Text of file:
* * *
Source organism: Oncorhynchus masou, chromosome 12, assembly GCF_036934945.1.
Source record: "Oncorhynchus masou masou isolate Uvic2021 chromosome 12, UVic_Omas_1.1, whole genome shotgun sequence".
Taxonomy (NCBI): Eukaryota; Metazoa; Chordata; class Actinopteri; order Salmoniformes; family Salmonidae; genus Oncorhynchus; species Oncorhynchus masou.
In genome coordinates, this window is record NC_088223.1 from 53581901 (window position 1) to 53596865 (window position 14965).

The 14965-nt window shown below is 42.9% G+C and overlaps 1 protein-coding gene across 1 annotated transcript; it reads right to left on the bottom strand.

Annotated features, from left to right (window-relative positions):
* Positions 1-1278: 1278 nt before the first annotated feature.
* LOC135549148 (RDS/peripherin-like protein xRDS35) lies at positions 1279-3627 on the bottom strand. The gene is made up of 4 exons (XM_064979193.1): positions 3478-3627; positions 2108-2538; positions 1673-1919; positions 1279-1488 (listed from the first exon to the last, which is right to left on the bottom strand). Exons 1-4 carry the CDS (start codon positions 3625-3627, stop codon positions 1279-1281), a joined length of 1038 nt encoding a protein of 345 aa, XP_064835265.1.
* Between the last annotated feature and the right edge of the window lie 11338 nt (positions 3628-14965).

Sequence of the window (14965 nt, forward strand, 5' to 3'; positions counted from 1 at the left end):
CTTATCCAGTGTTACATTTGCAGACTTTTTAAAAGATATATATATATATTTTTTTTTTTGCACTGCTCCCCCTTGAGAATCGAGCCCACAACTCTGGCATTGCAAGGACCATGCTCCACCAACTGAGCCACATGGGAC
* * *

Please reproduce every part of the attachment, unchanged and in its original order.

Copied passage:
Source organism: Oncorhynchus masou, chromosome 12, assembly GCF_036934945.1.
Source record: "Oncorhynchus masou masou isolate Uvic2021 chromosome 12, UVic_Omas_1.1, whole genome shotgun sequence".
Taxonomy (NCBI): Eukaryota; Metazoa; Chordata; class Actinopteri; order Salmoniformes; family Salmonidae; genus Oncorhynchus; species Oncorhynchus masou.
In genome coordinates, this window is record NC_088223.1 from 53581901 (window position 1) to 53596865 (window position 14965).

The 14965-nt window shown below is 42.9% G+C and overlaps 1 protein-coding gene across 1 annotated transcript; it reads right to left on the bottom strand.

Annotated features, from left to right (window-relative positions):
* Positions 1-1278: 1278 nt before the first annotated feature.
* LOC135549148 (RDS/peripherin-like protein xRDS35) lies at positions 1279-3627 on the bottom strand. The gene is made up of 4 exons (XM_064979193.1): positions 3478-3627; positions 2108-2538; positions 1673-1919; positions 1279-1488 (listed from the first exon to the last, which is right to left on the bottom strand). Exons 1-4 carry the CDS (start codon positions 3625-3627, stop codon positions 1279-1281), a joined length of 1038 nt encoding a protein of 345 aa, XP_064835265.1.
* Between the last annotated feature and the right edge of the window lie 11338 nt (positions 3628-14965).

Sequence of the window (14965 nt, forward strand, 5' to 3'; positions counted from 1 at the left end):
CTTATCCAGTGTTACATTTGCAGACTTTTTAAAAGATATATATATATATTTTTTTTTTTGCACTGCTCCCCCTTGAGAATCGAGCCCACAACTCTGGCATTGCAAGGACCATGCTCCACCAACTGAGCCACATGGGAC